Image
Icon

Directory

IconAssociations and Institutes
IconBBBEE Consulting and Verification Agencies
IconCompare Medical Scheme Benefits
IconConsumer Protection
IconCorporate Governance
IconCredit Bureaus
IconEmergency Medical Rescue
IconExpatriate Cover
IconHealthcare Consultants
IconMedical Aid Brokers
IconMedical Aid Schemes
IconMedical Malpractice Cover
IconMedical Schemes Trustees Liability Insurance
IconMedical Service Providers
IconOmbud
IconOnline Quotes
IconPublications
IconRegulatory Authorities
IconWellness Programs
Image
  Subscribe To »

Redefine the future – the growth mindset

Published

2017

Wed

06

Sep

 

 

 

 

 

Gerhard de Bruin, Managing Director
Camargue Underwriting Managers (Pty) Ltd

 

 

 

 

 

As we celebrated Woman’s month and Camargue’s 16th birthday we have formally adopted the “Growth Mindset” in our business.

Stanford psychologist Carol Dweck broke ground with her research on “mindset” — what she called “the new psychology of success.” In her book detailing her research into the effect mindset has on our lives as humans, Dweck highlights two starkly contrasting views of potential. Dweck posited a “fixed mindset” as one that assumes our traits are largely established ‘givens’ held to a fixed standard that measure objective success or failure of our talents and skills. Dweck states that one of the two mindsets is manifested at an early age and affects a great deal about the way we go about life, including the way we work.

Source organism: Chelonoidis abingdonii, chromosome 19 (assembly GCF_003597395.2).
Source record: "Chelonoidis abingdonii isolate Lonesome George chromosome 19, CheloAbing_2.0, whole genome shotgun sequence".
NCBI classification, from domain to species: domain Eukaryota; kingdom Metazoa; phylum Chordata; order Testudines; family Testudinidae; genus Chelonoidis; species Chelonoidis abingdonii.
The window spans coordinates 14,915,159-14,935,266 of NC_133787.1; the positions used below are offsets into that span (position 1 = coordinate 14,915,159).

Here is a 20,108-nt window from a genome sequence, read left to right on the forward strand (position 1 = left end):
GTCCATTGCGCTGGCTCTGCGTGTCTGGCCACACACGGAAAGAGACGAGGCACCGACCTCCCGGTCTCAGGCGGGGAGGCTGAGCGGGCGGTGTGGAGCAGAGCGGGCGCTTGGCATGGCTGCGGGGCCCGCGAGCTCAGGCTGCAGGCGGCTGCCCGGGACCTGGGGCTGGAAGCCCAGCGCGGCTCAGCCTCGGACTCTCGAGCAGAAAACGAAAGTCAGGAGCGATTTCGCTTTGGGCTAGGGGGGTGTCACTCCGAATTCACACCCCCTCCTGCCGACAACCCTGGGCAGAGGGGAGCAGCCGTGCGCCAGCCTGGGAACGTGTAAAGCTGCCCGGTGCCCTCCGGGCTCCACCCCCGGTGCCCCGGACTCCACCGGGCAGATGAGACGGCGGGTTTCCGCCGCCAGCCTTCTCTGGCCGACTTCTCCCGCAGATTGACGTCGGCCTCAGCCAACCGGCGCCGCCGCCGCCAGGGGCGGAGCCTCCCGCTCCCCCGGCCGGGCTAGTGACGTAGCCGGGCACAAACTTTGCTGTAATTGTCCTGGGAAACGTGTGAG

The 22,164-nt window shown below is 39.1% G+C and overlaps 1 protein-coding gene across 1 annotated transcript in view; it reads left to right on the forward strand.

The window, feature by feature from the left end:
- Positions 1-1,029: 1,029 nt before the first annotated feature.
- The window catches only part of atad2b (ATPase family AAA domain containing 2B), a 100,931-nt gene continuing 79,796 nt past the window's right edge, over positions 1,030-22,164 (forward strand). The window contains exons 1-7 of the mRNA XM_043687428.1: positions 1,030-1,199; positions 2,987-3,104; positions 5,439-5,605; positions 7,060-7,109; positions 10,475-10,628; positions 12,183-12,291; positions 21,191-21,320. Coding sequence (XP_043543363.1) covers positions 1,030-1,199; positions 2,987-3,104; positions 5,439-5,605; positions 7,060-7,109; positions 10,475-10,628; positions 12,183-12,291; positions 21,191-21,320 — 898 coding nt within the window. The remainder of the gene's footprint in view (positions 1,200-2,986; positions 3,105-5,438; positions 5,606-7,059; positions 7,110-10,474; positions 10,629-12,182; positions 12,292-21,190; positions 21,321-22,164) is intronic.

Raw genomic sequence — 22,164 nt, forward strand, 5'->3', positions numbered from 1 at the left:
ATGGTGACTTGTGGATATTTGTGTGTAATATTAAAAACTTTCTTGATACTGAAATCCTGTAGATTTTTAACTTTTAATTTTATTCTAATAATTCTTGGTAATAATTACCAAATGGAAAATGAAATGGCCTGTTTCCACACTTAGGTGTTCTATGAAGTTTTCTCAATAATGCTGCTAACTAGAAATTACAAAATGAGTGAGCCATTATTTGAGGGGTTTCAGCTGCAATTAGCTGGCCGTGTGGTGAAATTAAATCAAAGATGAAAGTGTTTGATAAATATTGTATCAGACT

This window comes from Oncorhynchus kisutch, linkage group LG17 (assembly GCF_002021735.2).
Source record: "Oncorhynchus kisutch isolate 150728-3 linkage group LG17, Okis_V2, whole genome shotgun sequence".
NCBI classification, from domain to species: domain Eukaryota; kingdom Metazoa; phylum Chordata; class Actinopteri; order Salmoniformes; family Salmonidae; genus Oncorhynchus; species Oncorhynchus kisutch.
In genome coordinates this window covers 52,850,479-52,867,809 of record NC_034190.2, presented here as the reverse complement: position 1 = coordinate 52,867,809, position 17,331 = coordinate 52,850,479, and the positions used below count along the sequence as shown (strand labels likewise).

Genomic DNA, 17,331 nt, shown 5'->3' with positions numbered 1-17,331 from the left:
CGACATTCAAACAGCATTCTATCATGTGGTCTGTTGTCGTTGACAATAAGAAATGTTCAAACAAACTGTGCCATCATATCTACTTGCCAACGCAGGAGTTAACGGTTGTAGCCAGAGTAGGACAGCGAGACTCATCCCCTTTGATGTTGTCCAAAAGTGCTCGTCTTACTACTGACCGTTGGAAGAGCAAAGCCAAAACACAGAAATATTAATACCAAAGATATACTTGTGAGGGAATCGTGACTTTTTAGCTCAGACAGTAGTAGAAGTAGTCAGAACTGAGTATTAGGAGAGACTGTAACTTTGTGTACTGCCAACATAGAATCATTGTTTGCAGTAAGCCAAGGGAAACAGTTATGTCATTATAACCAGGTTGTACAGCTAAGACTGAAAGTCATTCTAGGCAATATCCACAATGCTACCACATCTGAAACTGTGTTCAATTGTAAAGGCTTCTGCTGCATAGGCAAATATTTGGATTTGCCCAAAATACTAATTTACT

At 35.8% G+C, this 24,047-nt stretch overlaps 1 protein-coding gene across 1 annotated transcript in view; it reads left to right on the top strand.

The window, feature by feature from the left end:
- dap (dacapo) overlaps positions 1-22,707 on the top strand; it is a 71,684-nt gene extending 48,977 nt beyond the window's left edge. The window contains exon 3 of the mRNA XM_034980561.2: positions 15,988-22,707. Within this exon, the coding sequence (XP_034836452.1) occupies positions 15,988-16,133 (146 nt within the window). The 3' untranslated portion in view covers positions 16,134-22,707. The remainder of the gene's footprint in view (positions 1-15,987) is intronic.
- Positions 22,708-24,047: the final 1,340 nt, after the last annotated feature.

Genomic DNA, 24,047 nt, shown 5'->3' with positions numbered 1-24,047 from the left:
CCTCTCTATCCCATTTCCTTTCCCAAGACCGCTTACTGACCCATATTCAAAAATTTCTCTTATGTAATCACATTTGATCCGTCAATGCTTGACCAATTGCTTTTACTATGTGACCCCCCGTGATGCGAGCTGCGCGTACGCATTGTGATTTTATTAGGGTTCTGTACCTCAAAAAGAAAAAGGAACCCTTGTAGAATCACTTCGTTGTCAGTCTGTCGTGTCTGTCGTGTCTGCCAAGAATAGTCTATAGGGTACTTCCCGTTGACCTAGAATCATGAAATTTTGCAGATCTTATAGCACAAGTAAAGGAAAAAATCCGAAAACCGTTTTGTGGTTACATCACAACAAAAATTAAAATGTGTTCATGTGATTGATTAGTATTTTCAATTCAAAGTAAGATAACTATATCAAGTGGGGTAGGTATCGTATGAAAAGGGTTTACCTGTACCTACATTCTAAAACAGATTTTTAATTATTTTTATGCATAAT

About the fixed mindset, Dweck writes:

“Believing that your qualities are carved in stone — the fixed mindset — creates an urgency to prove yourself over and over. If you have only a certain amount of intelligence, a certain personality, and a certain moral character — well, then you’d better prove that you have a healthy dose of them. It simply wouldn’t do to look or feel deficient in these most basic characteristics. Every situation is evaluated: Will I succeed or fail? Will I look smart or dumb? Will I be accepted or rejected? Will I feel like a winner or a loser?…”